Friday, April 2, 2010

A fun outing with two ichthyologists

Now and then it's good to go out with a different crowd and learn something new. Earlier this week I went with two ichthyologists from the Natural History Museum of London to look for black water fish species in peat swamps (they have all relevant papers and permits in case you’re wondering). They did all the looking, catching, and bagging, getting wet and dirty while I stayed dry and just snapped photos. :)

It also gave me an opportunity to snap photos of wild orchids and other flora found in the swamps.

The two day trip opened my eyes to a different world and field. As a kid I used to catch fish for my small aquariums such as rasboras and barbs but I never knew there were freshwater puffers, leaf fish and other types of carnivorous fish in our small black water streams! These unique species are now greatly threatened by habitat destruction, development and agricultural wastes.

Being already familiar with Latin names and scientific names of plant species, learning the names of fish species I've always taken for granted wasn't difficult. The three types that I was most fascinated with were the black water puffer, Carinotetraodon salivator, a small thumb-sized puffer as cute as a button; a species of leaf fish, (Nandus sp.); and a two spot rasbora, Rasbora kalachroma, a beautiful species I've never caught or seen before.

Certainly piqued my interest to learn more about our freshwater species, especially those found in peat swamps and black water streams.

Oh and we had a fair bit of drama on day 1, when our rented 4wd got stuck in the soft peat in one of the areas we visited. But that's a story that deserves its own entry. ;)



This is the only picture I have of the two of them in the same frame. Pretty brave to go in like that, who knows what’s lurking in the water!

“Are there are crocodiles in here??”

“We’ll find out soon!”



Before heading to the swamps, we made a quick stop at the fish market. Pictured here are three different species of anchovies. According to my new fish friends, the middle one is a Setipinna species while the other two are Coilia species.



An unidentified fish which looks like a goby. Apparently this was a stray catch and no one wanted to buy it so the fish monger gave it to the scientists for free.



Our next stop was a destroyed peat swamp. The original trees have been cleared and replaced by the African oil palm. It’s an intrusive monoculture that is rapidly taking over Borneo and drying up vast areas of land, swamps and wreaking havoc to the eco system. Like all other monocultures, the tree itself isn't evil and the oil it produces isn't that bad either (don't believe all the negative propaganda designed to protect another set of economic interests), it is HUMAN GREED that's destroying our world.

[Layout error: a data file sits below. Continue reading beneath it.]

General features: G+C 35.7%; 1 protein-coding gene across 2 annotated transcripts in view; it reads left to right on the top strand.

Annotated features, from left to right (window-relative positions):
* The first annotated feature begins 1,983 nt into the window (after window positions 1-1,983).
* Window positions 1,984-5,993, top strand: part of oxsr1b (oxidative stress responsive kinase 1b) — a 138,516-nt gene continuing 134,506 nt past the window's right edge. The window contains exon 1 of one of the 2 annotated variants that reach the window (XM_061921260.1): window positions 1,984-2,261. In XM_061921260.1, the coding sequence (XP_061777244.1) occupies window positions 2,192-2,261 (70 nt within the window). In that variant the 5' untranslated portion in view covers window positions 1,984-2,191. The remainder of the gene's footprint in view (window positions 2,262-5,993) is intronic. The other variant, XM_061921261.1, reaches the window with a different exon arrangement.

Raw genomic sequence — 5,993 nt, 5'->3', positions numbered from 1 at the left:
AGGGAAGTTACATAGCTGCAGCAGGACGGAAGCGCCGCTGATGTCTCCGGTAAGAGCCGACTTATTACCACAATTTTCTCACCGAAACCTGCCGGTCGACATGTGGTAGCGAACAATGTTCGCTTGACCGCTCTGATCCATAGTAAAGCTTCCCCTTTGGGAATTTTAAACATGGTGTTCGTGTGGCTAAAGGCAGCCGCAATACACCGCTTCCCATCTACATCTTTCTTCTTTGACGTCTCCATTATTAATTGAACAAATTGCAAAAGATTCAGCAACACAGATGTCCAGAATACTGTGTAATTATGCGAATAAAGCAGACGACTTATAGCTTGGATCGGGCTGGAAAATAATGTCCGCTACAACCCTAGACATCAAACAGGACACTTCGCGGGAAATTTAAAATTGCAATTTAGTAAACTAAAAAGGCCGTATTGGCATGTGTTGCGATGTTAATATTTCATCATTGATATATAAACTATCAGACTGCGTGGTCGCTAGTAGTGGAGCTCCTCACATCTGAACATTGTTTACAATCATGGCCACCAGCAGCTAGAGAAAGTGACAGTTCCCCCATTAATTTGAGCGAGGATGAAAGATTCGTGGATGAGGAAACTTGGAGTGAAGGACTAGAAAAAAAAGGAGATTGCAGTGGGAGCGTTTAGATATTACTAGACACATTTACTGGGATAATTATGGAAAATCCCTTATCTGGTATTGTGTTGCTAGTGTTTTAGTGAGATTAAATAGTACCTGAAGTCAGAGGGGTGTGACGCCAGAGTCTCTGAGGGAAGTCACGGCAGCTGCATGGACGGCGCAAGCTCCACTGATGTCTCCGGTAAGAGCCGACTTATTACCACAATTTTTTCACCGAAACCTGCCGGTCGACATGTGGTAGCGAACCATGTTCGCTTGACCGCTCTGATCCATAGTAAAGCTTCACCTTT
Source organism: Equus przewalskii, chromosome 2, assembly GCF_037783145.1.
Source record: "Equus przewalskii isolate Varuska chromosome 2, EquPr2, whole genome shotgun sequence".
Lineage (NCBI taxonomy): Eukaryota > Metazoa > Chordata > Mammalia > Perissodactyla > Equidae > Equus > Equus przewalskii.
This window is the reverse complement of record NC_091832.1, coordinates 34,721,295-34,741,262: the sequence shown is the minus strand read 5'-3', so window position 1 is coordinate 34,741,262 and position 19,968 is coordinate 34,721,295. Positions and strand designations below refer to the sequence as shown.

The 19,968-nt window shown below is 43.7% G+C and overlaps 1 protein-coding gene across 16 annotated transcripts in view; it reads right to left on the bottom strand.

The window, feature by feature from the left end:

Rasbora kalachroma



Luciocephalus sp. , a small black water pikehead often found in peat swamps. It is a predatory species.



“Sigh, not much luck here…”



So we decided to move further in. Because we had too much stuff in the car, we decided to drive in instead of walking. BIG MISTAKE! The soft peat soil quickly trapped our 4WD and we spent about 3-4 hours stuck in there until my good friends drove all the way from the city to rescue us! We were also helped by two good Samaritans. A friend in need is a friend indeed! It was a bit too much adventure for one day and a story that shall be told in a separate entry. :)



Back from the swamps and watching their peers on TV, a National Geographic program featuring the Congo.



Day 2, we started early and headed to a different location. After driving around for about an hour, we finally located a small black water stream. This find set the adrenaline going again and the scientists quickly changed into their mucking gear and jumped in without hesitation. I, of course, stayed perfectly dry snapping away with my two cameras. There were lots of orchids to be photographed by the stream and I wasn’t going to waste any time! Something for everyone!



Tannins from decomposing organic matter stain the water and give it a near black color.



First big find! A beautiful betta species, wild fighting fish. From this find onwards, they knew they had struck gold. More exotic fish species were to be found. Only one eluded the scientists’ nets that day, the tiny Paedocypris species, one of the smallest fish in the world measuring only about 1cm in length fully grown.



Betta sp.



A small loach.



Small fresh water crab.



Luck was not on his side that day. Not only did too much sand get into his extendable net tube, causing it to jam up, he kept losing his shoes which easily got stuck in the clay and sand in the riverbed.



Baby catfish. This species has a large gaping mouth, just imagine what a formidable predator it will become when fully grown!



Besides bettas, half beaks and rasboras of all sizes were also caught.



This isn’t even the deepest part. There was a part where the water came up to his chest.



This cute little thumb-sized puffer is believed to be Carinotetraodon salivator.


Another shot of the tiny little black water puffer.



A leaf fish, Nandus species. I never knew they existed in our waters! So naturally, I was all oohs and aahs!



A betta and rasbora, collected for scientific research.


It was a fun outing and I look forward to more adventures where I get the opportunity to learn and discover new stuff!

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